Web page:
cultured butter

Making cultured butter at home is not only easy but also quick. You will love this healthier butter with great taste!

Even though I have been making butter for quite a while, I am now absolutely in love with cultured butter!

In this post, I’ll share how to make it – you’ll be surprised by how quick and easy the process is! But also, I’ll tell you why I think it’s so much better than sweet cream butter.

This post contains affiliate links, which means I make a small commission at no extra cost to youYou can read my full disclosure here.

Why you’ll love this recipe

What’s not to love:

  • Easy: if you have been following me for a while, you might know that I am always searching for taking the “complicated” out of everything. This cultured butter could not be simpler to make!
  • Quick: I’ll share my favorite piece of equipment to show you that you can really make butter in less than 15 minutes! I am not joking!
  • More butter: I have found that I get more butter using soured cream than sweet cream.
  • Delicious: in my opinion, butter makes everything better. If you haven’t tasted cultured butter you may be in for a real treat. Fermenting your cream before churning gives the butter a deeper, richer, more complex flavor.
  • Healthy: Did you know that cultured butter is actually healthier than sweet cream butter? Let me explain in the next paragraph.

Health benefits of cultured butter

In our home, we are not afraid of butter. There has been a lot of research indicating that butter is actually a very healthy fat. Especially, if it’s made from pasture-raised, grass-fed, or organic milk.

However, by culturing the cream to make butter, you are turning lactose into lactic acid which gives it its slight tang. This is great news for anyone who has issues with digesting lactose. Since lactic acid is a type of probiotic, cultured butter is actually good for your digestion!

homemade cultured butter in a glass jar

Ingredients for cultured butter from scratch

You will need only 2 ingredients for your homemade butter:

  • Cream: In short, it doesn’t matter what cream you use. However, I always recommend using the best quality cream you can afford. In my opinion, that is raw cream from our raw milk. If you don’t like to use raw dairy or have no access to it, you can perfectly use pasteurized cream, both heavy cream or whipping cream.
  • Buttermilk: We need something to culture the cream with. That is where live cultures of fermented dairy come in. I prefer using buttermilk for its mild taste.

Useful tools and equipment

While it can be very nostalgic and fun to make butter in an old-fashioned butter churn, I promised you that this would be quick. Therefore, I recommend a few items:

  • High-speed blender: This is such a game-changer. With your high-speed blender such as a Vitamix or Blendtec you can churn butter in less than 5 minutes. Keep reading if you’re looking for alternatives to a blender.
  • Mesh strainer: In order to strain the butter, I prefer using a medium-mesh strainer. With that, I get these little specks of butter in the buttermilk that I have come to love when drinking it in the European Alps. But of course, you can use any strainer you have.
  • Butter paddles: Using wooden butter paddles helps squeeze liquid out of the butter while not handling it with your warm hands.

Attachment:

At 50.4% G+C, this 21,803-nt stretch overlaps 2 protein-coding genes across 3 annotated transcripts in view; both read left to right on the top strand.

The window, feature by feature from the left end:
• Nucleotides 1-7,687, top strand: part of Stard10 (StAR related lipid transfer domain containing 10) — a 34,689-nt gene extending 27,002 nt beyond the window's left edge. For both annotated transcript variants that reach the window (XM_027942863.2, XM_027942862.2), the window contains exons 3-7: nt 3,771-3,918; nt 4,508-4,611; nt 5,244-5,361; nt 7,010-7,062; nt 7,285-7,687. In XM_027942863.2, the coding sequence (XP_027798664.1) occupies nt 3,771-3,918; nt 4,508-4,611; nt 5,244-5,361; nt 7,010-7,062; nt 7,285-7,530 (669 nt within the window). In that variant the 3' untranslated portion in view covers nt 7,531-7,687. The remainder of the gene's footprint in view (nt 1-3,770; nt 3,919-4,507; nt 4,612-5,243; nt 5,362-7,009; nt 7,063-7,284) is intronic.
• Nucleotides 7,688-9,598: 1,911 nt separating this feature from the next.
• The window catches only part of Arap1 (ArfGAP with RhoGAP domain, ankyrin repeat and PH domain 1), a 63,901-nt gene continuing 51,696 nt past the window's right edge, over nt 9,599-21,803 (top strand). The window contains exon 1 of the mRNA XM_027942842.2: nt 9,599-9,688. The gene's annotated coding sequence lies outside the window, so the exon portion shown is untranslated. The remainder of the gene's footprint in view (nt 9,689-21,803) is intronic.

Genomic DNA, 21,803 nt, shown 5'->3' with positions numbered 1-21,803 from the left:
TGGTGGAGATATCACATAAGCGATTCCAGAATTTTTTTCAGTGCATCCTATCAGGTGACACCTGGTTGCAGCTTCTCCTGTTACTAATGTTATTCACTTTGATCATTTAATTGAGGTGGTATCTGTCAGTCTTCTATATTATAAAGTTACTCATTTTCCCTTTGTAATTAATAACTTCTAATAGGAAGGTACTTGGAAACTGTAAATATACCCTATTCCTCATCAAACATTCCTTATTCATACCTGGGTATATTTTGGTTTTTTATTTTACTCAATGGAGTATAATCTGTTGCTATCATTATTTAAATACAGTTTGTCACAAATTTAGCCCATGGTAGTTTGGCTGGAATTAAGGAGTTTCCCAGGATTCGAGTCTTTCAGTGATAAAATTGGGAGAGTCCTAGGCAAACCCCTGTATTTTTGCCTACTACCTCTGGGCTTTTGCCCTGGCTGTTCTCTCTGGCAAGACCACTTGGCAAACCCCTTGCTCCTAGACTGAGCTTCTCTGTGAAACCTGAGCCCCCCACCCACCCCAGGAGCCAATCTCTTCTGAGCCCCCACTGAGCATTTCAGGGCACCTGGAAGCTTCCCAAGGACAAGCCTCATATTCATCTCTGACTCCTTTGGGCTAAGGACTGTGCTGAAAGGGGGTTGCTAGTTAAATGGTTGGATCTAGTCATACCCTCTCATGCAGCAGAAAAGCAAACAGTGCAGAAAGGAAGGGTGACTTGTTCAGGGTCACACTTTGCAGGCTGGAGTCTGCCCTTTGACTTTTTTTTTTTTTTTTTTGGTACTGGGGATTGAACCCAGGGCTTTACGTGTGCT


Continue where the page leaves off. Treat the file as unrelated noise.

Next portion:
• Glass jars: I love using pint-size mason jars for when I culture my cream. Once, I have made my butter, I often keep it in nice-looking Weck jars. You can also keep your butter on the counter in a butter bell.

How to make cultured butter

Here are the simple steps to make butter from cultured cream:

  1. Pour about 2 cups of cream into a glass jar. You can use your cream straight out of the refrigerator.
  2. Add about 2-3 tablespoons of buttermilk and stir well.
  3. Cover the jar with a lid, beeswax wrap, cloth, or any other cover.
  4. Place the cream in the covered container on your counter at room temperature for anywhere from 8 hours to 2 days. Check your cream mixture for your preferred “sourness” or tanginess.
  5. Pour the sour cream into your blender. Blend on a low to medium setting until the mixture turns into whipped cream but continue blending until the fat separates from the liquid.
  6. Strain the butter. You can keep the remaining buttermilk and enjoy straight or use it in your favorite recipes.
  7. Use filtered, cold water to wash the butter and strain. Repeat this step until the water is no longer milky or cloudy.
  8. Now, use the butter paddles to squeeze out as much liquid as you can.
  9. Transfer your butter into a nice jar, parchment paper, wax paper, or butter bell.

cultured butter on a knife

Substitutions and variations

Here are some substitutions and variations for this recipe:

  • Blender: if you don’t have a blender for churning your butter, you can use absolutely use a food processor or stand mixer with the whisk attachment. You can even use a hand mixer. Or you use low-tech methods such as an old-fashioned butter churn. Some people simply put the cream in a jar and shake it until they have butter.
  • Cream: As I said above, use whatever cream you have. If you use cream from pasture-raised or grass-fed cows you might notice that your butter will be naturally more yellow. This is due to the beta carotene which your body converts to Vit. A.
  • Buttermilk: While I prefer real buttermilk, you can also use plain yogurt or kefir for fermenting your cream. If you’re using yogurt, you will need to find a warm place for your jar of cream.